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Progesterone Therapy In Women with Recurrent Pregnancy Loss

Progesterone Therapy In Recurrent Pregnancy Loss

The fundamental importance of progesterone to pregnancy has been known since the pioneering work published in 1946 by the late Dr. Georgiana Segar Jones in the Journal of the American Medical Association. Progesterone has many interesting and important effects that are critical to pregnancy not only hormonal in nature but also potentially immunosuppressive.

Progesterone supplementation has been used for decades to treat women with a history of recurrent pregnancy loss. A recent study published in the prestigious New England Journal of Medicine proved (at lest according to the authors) that progesterone was no more effective than a placebo in treating women with a history of unexplained miscarriages. A scientific-medical study, however, is only as good as the study design used to test an hypothesis in this case, the efficacy of progesterone in preventing a subsequent miscarriage in women with a history of miscarriages. Unfortunately, this study does not prove anything except that progesterone supplementation has little effect on pregnancy outcome once pregnancy has been confirmed.

Therefore, this study was horribly flawed for the simple reason that progesterone therapy was not initiated until after a positive pregnancy test. In order to properly test the author’s hypothesis regarding progesterone efficacy, their study design should have insured that progesterone was initiated after ovulation but prior to implantation during a conception cycle. Also, the authors made no attempt to correct for chromosomal abnormalities in the miscarriages of those both taking and not taking progesterone. These important study design flaws seriously weaken the authors’ conclusion and reminds us that in order to get a study published in the medical literature, one simply needs three friendly and sympathetic reviewers ignoring study design flaws. Whether progesterone therapy is truly effective or not in treating recurrent pregnancy loss is still open to question and should be tested in a properly designed trial.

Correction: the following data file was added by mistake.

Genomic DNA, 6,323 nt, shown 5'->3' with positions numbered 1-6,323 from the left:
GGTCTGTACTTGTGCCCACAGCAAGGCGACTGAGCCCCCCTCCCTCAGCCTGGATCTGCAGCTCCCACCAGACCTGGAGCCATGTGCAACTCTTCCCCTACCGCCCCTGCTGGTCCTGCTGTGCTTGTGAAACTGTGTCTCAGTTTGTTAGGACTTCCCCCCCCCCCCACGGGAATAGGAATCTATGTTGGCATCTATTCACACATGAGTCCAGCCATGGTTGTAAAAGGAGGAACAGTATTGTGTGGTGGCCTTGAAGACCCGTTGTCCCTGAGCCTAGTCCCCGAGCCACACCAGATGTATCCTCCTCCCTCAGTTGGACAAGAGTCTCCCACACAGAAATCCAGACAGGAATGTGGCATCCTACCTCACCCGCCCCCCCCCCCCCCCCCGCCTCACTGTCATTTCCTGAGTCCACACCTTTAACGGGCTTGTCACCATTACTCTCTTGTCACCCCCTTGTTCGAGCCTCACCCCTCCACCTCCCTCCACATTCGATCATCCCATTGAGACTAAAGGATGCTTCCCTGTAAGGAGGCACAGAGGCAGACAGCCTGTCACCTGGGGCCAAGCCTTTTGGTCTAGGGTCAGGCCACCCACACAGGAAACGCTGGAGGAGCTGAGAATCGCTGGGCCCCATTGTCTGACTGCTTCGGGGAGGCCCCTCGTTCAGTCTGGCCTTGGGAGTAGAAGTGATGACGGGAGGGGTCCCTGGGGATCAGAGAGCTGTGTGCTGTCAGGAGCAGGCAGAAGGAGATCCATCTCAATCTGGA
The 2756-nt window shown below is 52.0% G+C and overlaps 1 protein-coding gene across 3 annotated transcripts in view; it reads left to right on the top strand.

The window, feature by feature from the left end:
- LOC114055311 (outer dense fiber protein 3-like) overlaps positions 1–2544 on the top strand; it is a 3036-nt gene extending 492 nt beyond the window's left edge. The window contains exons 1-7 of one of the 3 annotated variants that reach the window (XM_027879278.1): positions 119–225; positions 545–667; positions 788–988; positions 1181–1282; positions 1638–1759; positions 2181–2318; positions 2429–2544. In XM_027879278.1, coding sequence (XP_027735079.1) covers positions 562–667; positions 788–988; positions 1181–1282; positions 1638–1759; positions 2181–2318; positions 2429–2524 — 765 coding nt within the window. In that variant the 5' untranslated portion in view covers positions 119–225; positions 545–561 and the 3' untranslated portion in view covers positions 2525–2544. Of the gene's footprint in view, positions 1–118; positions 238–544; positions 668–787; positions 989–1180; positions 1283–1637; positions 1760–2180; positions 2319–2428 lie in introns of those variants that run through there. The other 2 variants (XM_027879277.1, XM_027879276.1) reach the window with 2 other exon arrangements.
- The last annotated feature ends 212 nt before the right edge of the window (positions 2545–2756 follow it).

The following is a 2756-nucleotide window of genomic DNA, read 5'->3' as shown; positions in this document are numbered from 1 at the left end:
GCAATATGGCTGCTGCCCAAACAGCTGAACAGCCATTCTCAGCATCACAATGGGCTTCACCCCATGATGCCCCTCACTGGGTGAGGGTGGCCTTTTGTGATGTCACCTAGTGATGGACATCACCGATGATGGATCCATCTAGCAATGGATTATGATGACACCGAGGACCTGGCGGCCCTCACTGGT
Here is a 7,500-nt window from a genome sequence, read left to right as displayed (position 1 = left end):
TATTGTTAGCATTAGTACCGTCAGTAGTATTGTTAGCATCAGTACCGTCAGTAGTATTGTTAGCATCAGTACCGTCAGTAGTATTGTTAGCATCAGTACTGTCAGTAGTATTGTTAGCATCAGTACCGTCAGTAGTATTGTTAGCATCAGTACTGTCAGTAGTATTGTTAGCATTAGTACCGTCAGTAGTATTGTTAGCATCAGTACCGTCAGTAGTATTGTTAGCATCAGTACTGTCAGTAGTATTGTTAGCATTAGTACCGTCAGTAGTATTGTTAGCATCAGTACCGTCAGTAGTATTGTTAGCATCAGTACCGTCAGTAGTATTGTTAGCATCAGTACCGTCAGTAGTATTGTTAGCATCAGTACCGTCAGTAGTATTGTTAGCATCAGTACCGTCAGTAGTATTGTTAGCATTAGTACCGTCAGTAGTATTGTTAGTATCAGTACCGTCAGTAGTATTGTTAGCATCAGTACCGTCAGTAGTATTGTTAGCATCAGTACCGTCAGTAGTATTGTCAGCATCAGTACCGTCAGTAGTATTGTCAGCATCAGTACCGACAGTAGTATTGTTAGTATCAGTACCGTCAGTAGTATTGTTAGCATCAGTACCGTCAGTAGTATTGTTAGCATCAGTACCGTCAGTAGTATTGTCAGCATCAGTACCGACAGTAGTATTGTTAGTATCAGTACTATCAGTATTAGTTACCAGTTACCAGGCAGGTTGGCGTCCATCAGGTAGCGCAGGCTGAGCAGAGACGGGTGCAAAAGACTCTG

If you are experiencing recurrent pregnancy loss, please contact us, we can help!